Kopton I.M.,Zeppelin University | Kenning P.,Zeppelin University | Kenning P.,Heinrich Heine University Düsseldorf
Frontiers in Human Neuroscience | Year: 2014

Over the last decade, the application of neuroscience to economic research has gained in importance and the number of neuroeconomic studies has grown extensively. The most common method for these investigations is fMRI. However, fMRI has limitations (particularly concerning situational factors) that should be countered with other methods. This review elaborates on the use of functional Near-Infrared Spectroscopy (fNIRS) as a new and promising tool for investigating economic decision making both in field experiments and outside the laboratory. We describe results of studies investigating the reliability of prototype NIRS studies, as well as detailing experiments using conventional and stationary fNIRS devices to analyze this potential. This review article shows that further research using mobile fNIRS for studies on economic decision making outside the laboratory could be a fruitful avenue helping to develop the potential of a new method for field experiments outside the laboratory. © 2014 Kopton and Kenning.

Agency: European Commission | Branch: FP7 | Program: CP | Phase: SiS-2008-;SiS-2008- | Award Amount: 1.05M | Year: 2009

HealthGovMatters explores patients and professionals formal and informal involvement in governing the production and mediation of health and medical knowledge. We use rich social science and ethnographic methods, including interviews and participant observation, to address forms of engagement with predictive, diagnostic and therapeutic technologies. Our interest is in exploring interactions between constellations of actors (patients, care-givers, health professionals, citizens, and patient and professional organisations) who become involved in mediating and articulating the definitions and lived meanings of health, illness and disease in the context of encounters with new health technologies. We will focus on new imaging (predictive and diagnostic) technologies, computer implants and new pharmaceuticals/devices which are being developed and implemented in the fields of genetics and neurology - two key sites in which new technologies enabled by the synergism of developments in such core fields as nanotechnology, biotechnology, information technology and cognitive sciences are being integrated. Often referred to as converging technologies, their integration in the area of medicine is viewed as holding the potential to vastly improve ICT capacity for medical data management and information generation and to provide the foundation for the translation of research knowledge into clinical trials and clinical practice. In the light of new developments, we are asking: How do patients and professionals at the experiential and institutional levels represent new diagnostic, predictive or therapeutic possibilities and make decisions regarding their development and use? Additionally, in what ways might the axes of gender and generation (and more specifically women and children) make a difference in how novel health technologies are conceptualised, developed, implemented or refused?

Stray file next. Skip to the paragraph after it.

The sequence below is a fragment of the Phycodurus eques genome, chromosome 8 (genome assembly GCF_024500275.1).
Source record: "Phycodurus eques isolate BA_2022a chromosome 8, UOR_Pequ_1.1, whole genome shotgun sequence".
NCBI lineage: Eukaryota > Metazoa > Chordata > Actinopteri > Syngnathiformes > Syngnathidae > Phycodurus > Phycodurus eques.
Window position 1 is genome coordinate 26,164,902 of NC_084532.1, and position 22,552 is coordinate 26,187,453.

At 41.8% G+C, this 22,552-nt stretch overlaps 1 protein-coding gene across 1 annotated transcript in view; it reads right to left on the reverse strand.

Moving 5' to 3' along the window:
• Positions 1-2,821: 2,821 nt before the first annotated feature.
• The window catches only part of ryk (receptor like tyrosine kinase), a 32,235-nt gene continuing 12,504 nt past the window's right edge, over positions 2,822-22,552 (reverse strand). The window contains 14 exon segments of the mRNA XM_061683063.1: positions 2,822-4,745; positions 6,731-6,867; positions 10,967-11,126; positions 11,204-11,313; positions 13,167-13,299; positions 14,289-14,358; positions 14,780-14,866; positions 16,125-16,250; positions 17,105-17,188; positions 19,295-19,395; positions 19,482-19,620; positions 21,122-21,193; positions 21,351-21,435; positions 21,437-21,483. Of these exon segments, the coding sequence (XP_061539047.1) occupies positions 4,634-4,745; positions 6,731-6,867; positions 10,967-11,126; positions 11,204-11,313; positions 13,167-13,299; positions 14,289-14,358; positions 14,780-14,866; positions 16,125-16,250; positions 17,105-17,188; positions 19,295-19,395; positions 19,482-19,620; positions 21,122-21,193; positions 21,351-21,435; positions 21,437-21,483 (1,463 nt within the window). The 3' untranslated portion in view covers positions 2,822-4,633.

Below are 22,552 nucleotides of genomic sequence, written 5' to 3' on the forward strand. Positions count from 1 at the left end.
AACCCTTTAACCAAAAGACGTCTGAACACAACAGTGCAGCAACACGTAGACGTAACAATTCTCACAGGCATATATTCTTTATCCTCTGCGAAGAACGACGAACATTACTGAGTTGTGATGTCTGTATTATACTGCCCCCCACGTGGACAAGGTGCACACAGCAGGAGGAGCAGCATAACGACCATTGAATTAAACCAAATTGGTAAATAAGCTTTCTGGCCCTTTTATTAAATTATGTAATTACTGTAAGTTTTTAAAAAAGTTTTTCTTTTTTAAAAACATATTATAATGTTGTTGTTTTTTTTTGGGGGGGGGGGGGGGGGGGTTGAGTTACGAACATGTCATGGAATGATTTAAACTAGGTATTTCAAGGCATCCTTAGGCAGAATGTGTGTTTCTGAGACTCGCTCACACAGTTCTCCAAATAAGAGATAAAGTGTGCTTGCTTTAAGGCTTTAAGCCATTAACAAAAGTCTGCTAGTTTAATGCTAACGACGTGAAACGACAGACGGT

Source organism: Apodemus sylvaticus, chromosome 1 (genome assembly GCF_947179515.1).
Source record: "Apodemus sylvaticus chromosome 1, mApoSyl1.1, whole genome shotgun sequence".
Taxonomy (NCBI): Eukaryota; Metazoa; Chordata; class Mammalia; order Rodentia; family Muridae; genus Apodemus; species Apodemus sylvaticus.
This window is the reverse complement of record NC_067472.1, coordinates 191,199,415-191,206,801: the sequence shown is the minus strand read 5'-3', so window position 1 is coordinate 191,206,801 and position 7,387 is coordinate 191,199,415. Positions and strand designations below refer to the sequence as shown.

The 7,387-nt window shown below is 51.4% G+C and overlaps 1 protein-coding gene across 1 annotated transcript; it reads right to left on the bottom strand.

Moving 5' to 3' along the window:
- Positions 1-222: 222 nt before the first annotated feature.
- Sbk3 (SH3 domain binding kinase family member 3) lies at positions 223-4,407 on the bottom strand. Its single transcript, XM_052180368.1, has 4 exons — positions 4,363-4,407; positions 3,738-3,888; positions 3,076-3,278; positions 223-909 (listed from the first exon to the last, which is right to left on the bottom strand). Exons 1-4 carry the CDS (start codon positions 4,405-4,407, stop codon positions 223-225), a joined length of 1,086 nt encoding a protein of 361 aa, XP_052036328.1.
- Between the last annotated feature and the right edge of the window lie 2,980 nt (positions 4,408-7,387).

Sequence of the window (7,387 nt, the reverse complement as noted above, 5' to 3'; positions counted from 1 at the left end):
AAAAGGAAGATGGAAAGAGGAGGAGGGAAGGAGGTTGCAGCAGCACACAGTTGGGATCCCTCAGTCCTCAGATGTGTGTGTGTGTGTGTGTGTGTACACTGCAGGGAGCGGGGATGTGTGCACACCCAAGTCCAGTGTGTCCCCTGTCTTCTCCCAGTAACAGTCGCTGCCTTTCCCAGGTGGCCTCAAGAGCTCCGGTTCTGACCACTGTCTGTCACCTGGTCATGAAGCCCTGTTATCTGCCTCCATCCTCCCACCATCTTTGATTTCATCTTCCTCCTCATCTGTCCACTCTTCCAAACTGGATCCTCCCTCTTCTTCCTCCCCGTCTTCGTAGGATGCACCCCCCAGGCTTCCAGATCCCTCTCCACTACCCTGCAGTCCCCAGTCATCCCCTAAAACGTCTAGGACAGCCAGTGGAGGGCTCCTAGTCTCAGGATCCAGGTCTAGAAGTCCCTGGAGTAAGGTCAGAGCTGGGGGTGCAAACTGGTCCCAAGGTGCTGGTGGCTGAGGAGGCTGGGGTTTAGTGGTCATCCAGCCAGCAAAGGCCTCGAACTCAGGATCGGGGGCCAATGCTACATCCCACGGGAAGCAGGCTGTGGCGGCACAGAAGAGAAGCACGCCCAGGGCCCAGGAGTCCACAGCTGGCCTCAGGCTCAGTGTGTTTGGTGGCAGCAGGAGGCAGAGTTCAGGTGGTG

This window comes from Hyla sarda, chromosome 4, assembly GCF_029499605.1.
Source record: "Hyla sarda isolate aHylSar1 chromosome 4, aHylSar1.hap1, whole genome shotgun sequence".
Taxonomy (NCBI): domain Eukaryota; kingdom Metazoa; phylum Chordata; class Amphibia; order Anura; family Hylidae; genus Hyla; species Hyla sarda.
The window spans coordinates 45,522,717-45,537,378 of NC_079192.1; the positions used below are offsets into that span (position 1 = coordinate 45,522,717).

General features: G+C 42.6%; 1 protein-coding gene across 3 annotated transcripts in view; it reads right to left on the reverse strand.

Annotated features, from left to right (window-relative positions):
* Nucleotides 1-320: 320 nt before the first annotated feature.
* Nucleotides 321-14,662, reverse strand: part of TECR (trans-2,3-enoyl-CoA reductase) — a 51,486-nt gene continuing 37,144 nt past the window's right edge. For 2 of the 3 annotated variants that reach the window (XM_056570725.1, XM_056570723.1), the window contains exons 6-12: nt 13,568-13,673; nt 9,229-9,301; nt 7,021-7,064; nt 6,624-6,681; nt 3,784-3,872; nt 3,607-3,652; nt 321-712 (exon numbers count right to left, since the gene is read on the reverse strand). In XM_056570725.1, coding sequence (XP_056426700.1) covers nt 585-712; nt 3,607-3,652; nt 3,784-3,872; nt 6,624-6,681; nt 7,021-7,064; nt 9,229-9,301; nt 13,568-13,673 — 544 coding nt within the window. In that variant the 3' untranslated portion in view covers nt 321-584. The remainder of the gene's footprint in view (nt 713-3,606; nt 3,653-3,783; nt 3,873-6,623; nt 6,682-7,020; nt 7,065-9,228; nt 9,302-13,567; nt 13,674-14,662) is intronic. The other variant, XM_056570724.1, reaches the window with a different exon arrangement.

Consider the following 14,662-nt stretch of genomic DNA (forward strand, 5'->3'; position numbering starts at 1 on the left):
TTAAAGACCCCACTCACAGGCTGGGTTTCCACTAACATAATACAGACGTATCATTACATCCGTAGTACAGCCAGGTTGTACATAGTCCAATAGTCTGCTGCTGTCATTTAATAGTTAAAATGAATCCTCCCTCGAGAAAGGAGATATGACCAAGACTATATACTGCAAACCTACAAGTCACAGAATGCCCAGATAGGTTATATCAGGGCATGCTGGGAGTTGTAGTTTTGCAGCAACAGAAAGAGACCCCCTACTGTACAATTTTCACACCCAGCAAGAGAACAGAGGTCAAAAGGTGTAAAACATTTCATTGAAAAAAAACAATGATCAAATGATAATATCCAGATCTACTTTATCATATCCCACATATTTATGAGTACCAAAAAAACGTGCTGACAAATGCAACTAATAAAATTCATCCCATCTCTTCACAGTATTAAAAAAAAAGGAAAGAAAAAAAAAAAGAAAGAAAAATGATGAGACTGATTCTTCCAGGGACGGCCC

Agency: European Commission | Branch: FP7 | Program: CP-FP | Phase: SSH.2011.1.1-1 | Award Amount: 3.59M | Year: 2012

LLLightinEurope LifeLong Learning, Innovation, Growth and Human capital Tracks in Europe Among all Europeans between 24 and 65 years old who had a tertiary educational degree in 2010, 82.8% were working. In the same age group, 68.3% who completed secondary schooling were working. Only 46% of those who did not complete secondary schooling were working. It is apparent that if Europe wants to be working, higher education is the necessary foundation for being competitive in the labor market. Since this is not only true for generations of future workers currently in school, but equally so for those who are today in their 30s, 40s and 50s, Lifelong Learning must be essential to continued employability. The cumulative investment necessary to generate higher education degrees alone for adults over the next two decades across Europe may be 3.5 trillion euros or about 1.4% of European GDP per year. Even higher investments are required in non-formal and informal Lifelong Learning. To help guide this investment, this research project will find answers to the following urgent questions: 1. How do successful enterprises actively employ Lifelong Learning for their competitive advantage? 2. Which public policy environments facilitate Lifelong Learning for such enterprises and entrepreneurs? 3. How does Lifelong Learning interact with and promote innovativeness on the enterprise level? 4. How much of which skills do European adults actually have? 5. What are the actual learning mechanisms in adult life that lead to these skills? 6. What are the causal effects of these skills on growth, competitiveness and social cohesion? The research consortium includes nine universities and research institutes from four academic disciplines macro-econometrics, innovation dynamics, educational systems, psychometrics to establish empirically proven answers. All outputs of the project (models, reports and tools) are designed to guide, support and facilitate best practice and strategy among public policy officials, enterprise strategists, individual citizens and fellow scientists.